I understand before I make a statement as vague, yet damning as this, I need to do some clarification. So here’s a little backstory on the phenomenon that is Yemi Alade.
Sometime in 2005, Alade, still a student of the University of Lagos studying Geography, joined the girl band, the Noty Spices and tried to break into music. There is very little that has survived that era of Alade’s now red hot career but she picked herself up after the group disbanded and entered for the inaugural edition of the Peak Talent hunt in 2009, a competition she went on to win convincingly. With the win came fame, fans and a record label, but still not the Yemi Alade we know today.
The product that we currently know as Yemi Alade was born in 2012 when she left her first label Jus’ Kiddin and signed with Effyzie Music Entertainment, her present management. But even then, the brand had a few false starts. At the time, Tiwa Savage had just come blazing forth into the industry with her catchy Kele Kele Love, effectively spawning the new generation of power pop starlets that now crowd the music industry. Team Effyzie saw the Tiwa Savage model work like a dream, and decided to replicate it for themselves.
In a few short months, their pop princess was ready, complete with a first single, Ghen Ghen Love. If you watch the video for the song you’ll quickly realise Alade was not so carefully marketed as an equal parts Rihanna/Beyonce clone.
She had Beyonce’s signature blonde weave, but she also had Rihanna’s signature pompadour pixie cut and shaved sides from her Good Girl Gone Bad era. Her video for Ghen Ghen love took iconic scenes from Beyonce’s music videos (Crazy in Love, Deja Vu and Upgrade you) and stitched them into a serviceable replicant. Most people gave it a cursory glance and quickly got bored. Why settle for a copy when the original is so much better?
For her second video from the Ghen-Ghen Love era Bamboo, they decided on a total image revamp. Gone was crazy ‘Beyonce’ mini-me, in her place was a vintage wearing, ballad crooning ‘soft’ songbird. A lot of people sat up, but the tide had already shifted. We were just seeing the first strains of the afro-pop explosion that would soon engulf the industry. Omawumi reigned supreme with Bottom Belle, Tiwa Savage had Love me 3x. Niyola, Waje and Chidinma were all coming into their own with dancey pop songs. There just wasn’t any place for ballads. So that version of Yemi was shelved and Effyzie went back to the drawing board fast.
In October 2013, a new Yemi Alade emerged.
This one was angrier, defiant. No longer was Yemi Aladw ‘Crazy in love’ or crooning ballads in a bamboo sauna. No, this one wore ankara playsuits and had her hair in a braid and sang about scorned love. The reception was precedented. The video (for Johnny) which they cobbled together nearly six months later is likely Yemi Alade’s lowest budget video, Bamboo and Ghen Ghen love obviously cost much more money. But it worked to her advantage. The Yemi Alade people saw on their screens was one who they could have passed on their street. She became our version of the girl next door.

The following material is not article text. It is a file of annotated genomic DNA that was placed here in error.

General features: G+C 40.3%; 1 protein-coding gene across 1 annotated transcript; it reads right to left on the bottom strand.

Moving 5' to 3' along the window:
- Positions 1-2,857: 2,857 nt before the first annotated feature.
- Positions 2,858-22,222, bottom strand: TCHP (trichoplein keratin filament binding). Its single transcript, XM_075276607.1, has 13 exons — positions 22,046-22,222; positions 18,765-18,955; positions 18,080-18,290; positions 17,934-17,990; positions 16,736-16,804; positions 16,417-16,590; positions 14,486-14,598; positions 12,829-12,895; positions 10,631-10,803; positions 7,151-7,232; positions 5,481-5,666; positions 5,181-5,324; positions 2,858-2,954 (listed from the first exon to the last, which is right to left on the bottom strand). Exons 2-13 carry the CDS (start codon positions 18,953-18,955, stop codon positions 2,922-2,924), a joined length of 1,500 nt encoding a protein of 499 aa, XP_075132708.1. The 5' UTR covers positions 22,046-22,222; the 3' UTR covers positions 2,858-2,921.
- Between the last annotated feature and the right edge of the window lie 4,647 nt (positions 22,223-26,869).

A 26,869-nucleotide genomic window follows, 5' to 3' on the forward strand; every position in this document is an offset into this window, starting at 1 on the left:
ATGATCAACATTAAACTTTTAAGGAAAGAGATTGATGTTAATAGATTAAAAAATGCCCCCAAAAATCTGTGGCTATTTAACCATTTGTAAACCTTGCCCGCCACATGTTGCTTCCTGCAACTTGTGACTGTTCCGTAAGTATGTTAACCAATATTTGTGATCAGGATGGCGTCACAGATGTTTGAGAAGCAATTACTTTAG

Having found a formula, the singles and videos followed quickly, all did well, but nothing yet has quite surpassed the reach and popularity of Johnny.
But Effyzie did one thing right. They were one of the first new wave labels to truly look outside Nigeria. Yemi Alade released both French and Swahili versions of her more successful singles, cornering the East African and Francophone markets who have longed to immerse themselves in the afrobeat craze but were severely hindered by language barriers. Suddenly Effyzie had a transcontinental star and no new music to promote. That mix of pressure and opportunity makes for costly mistakes.
Before long there was talk of a new album, one that was a true successor to King of Queens, Alade’s trifling debut album.
The sophomore curse is no old wives tale. In a bid to outdo the success of a stellar debut album, talented musicians many a times, botch their second outing. When Alade quietly released her cover art, and track list, the album was originally called ‘Mama Africa’, but when rumours and grumblings turned malignant, a rejoinder was added, ‘The Diary of an African woman’.
Now here’s the thing, Mama Africa is a term that is (not was) is used to describe Miriam Makeba. Makeba’s lengthy career and her continuous activism and philanthropy, as well as her music, as timeless as it is political, earned her that title. For Yemi Alade to make a grab for the title 8 years after Makeba’s death, especially with an album filled with platitudes to materialism, is quite premature.
Any hope that the music would validate her claim, or throw up something to argue her case with, proved misplaced as aside from a few watery collaborations with musicians from East and South Africa, and songs in other languages, there was literally nothing that required her to dress in traditional MaXhosa jewellery (worn out of context we might add,) while making a claim to represent all of Africa.
We were perfectly fine with Yemi Alade being Africa’s number one female afropop star, we didn’t ask her to do anymore.
Here is the thing, this era will pass, and Effyzie will feel the need to make the Yemi Alade brand change to work with whatever trends are driving musically. But this album and the colossal misstep it represents will always remain part of her catalogue. And mistakes this big survive labels, and indefinitely taint careers.